I believe it was Bill Parcells who used to split the season up into 4 mini-seasons. His thought was to chop the season up into more manageable chunks, and to give yourself good points to reflect, see where you are, and implement any necessary changes. I tend to agree with this thinking, but the bye weeks certainly provide a certain marker of their own.

The Chargers are currently 3-3, and winners of their last two as they enter their. They are tied for first in the slumping AL West, however they're essentially a half game behind since the Chiefs did beat them in their first match-up. Considering how terrible they looked during their 3 straight losses, and how sharp they've looked during their last two wins, the Chargers have managed to build some pretty good momentum. The defense is starting to turn the corner, only giving up 10 points in their last 2 games (the other TD by Oakland was an interception return). Their offense has finally found itself, and Norv has realized that number 21 guy they have is pretty good.

I was feeling pretty good about the Chargers until Tuesday. Now I'm jazzed. On that Tuesday the Chargers traded a second round pick for 2008 to the Miami Dolphins in exchange for Chris Chambers. I don't think the impact of this trade can be overstated.

Without a doubt the two biggest holes in the Chargers is their secondary and their receiving corps. In the past, the Chargers were able to cover the first with a good pass rush, and the second by at least having serviceable receivers. Unfortunately, with Eric Parker injuring his right big toe to the point he wound up on the IR, and Keenan McCardell being released, our only two serviceable receivers were unavailable.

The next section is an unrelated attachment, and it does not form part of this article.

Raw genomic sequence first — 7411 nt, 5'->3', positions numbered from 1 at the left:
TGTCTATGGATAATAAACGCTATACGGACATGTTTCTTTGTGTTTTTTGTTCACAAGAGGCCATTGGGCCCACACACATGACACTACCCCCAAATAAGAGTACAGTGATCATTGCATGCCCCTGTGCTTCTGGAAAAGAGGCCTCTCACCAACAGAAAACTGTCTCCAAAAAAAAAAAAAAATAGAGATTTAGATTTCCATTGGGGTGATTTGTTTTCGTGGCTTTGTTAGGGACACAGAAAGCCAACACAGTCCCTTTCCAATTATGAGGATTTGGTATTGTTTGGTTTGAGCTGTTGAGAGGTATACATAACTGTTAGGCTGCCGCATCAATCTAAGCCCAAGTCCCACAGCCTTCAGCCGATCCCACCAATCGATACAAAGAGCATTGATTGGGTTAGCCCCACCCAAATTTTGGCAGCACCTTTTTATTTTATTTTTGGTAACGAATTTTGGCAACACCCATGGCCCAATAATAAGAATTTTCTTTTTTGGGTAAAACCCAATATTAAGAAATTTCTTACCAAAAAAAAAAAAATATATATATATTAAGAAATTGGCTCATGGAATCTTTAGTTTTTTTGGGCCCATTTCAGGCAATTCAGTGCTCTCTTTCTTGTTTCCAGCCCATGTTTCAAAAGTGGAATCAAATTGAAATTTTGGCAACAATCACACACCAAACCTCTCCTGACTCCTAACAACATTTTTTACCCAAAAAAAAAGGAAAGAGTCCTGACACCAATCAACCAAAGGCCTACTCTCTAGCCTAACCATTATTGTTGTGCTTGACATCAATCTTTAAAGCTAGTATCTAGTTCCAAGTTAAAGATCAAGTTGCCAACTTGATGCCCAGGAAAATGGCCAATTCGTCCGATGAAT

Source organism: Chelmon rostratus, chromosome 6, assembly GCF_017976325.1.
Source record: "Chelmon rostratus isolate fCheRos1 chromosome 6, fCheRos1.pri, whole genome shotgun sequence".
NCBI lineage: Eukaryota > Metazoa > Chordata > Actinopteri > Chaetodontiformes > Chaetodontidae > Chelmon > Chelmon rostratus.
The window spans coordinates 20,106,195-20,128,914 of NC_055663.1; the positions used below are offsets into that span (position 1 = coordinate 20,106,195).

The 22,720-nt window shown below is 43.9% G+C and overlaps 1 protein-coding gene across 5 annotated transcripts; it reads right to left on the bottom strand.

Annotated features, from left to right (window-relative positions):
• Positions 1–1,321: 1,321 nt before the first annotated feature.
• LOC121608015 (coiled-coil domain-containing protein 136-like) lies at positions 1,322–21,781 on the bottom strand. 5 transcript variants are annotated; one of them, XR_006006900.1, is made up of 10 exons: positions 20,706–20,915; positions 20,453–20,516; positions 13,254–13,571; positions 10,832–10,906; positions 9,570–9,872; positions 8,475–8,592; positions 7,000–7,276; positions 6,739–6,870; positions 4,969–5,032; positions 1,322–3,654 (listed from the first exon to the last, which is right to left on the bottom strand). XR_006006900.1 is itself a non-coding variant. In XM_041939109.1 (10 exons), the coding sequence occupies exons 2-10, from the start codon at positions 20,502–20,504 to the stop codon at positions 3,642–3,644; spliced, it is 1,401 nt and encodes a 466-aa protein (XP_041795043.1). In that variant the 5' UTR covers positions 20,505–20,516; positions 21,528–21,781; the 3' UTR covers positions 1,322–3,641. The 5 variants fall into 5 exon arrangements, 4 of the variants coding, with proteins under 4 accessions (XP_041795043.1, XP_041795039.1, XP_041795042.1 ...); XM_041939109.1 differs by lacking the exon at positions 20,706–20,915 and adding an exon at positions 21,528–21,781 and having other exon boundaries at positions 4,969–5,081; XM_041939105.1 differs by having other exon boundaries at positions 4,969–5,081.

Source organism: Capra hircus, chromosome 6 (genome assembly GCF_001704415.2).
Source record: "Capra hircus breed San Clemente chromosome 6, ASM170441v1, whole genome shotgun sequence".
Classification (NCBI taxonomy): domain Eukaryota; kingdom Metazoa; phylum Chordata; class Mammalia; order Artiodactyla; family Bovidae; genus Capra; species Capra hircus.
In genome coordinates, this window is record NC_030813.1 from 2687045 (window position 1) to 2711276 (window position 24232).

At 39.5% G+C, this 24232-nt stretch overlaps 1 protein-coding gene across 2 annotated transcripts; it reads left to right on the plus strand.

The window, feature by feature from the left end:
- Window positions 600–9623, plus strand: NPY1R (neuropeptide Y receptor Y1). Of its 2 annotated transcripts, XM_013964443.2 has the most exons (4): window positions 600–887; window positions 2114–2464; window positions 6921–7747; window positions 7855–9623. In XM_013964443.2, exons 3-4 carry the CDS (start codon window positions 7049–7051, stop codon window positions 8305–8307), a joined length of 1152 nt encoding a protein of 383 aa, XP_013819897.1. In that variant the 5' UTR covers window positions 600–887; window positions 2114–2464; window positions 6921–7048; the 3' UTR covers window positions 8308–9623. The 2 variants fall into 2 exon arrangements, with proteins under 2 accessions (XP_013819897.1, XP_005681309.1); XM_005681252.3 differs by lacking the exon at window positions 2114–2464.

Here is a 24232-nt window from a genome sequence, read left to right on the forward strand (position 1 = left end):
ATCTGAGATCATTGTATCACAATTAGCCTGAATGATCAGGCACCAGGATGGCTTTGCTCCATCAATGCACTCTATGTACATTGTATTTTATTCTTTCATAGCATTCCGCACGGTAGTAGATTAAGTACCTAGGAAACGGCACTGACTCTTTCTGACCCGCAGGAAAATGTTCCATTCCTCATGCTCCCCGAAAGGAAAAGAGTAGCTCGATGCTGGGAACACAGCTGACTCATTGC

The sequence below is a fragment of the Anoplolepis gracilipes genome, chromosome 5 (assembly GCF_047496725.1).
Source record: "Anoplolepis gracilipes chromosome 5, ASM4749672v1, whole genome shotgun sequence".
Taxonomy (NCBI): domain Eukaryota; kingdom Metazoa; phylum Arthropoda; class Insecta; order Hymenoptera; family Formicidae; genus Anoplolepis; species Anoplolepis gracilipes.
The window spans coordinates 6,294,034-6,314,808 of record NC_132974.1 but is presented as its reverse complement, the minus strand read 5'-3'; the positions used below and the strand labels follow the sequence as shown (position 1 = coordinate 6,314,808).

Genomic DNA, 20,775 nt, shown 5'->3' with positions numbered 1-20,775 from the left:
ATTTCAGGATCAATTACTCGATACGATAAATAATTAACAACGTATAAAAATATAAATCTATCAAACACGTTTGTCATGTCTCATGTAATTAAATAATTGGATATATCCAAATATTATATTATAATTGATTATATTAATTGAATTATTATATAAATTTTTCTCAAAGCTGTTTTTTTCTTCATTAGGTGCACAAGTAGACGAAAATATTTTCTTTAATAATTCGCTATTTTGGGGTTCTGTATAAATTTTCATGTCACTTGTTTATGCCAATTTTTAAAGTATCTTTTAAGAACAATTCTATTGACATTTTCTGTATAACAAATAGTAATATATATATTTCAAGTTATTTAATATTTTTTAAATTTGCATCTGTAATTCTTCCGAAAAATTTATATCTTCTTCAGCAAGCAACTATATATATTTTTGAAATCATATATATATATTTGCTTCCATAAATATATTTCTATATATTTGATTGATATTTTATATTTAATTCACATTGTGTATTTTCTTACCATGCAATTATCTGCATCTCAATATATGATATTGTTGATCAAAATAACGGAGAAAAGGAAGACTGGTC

Enter Chris Chambers, a former Pro-Bowler who has played under Norv and is familiar with the offense. This threat will open things up for Gates, Tomlinson, and make life easier for the offensive line since defenses must now respect both the pass and the run.

We've got momentum. We've got a week to heal up. We're tied for the division lead. And our offense is notably better. And the fact that I have Chambers on my fantasy team only makes this even sweeter.

Color me a happy Chargers fan.

Sunday, October 14, 2007

Back in San Diego

First - I did not get a Friday Five up; just too busy. Will resume this upcoming Friday.

In the mean time, Karin and I did make it successfully back to San Diego (although I am in Houston as I type this). The trip was fairly straight forward.

Day one got us to Fort Stockton, which was where we stopped on our way out. Or at least, that's where we wanted to stop. When we got there, we couldn't find any vacancy - apparently there was some sort of convention/festival/something there. Anyway, we trekked on to Van Horn, TX - about 120mi past Fort Stockton. Granted, we were rather miserable while doing the extra 120, but it turned out to be a blessing as it made the rest of the trip that much easier.

Day two got us to Gila Bend, AZ, also where we stopped on the way out. We had done the Best Western previously, but remembered that it was next to a very busy set of railroad tracks, so we decided to try elsewhere. The only national chain that we recognized was the Travelodge. Now, all we really wanted was a clean room to crash in. That was too much to ask for, apparently. The room itself was very run down, and the towels were badly stained. We quickly informed the front desk we weren't going to stay there (to no objection from the front desk - they must be used to this) and ran back to the Best Western.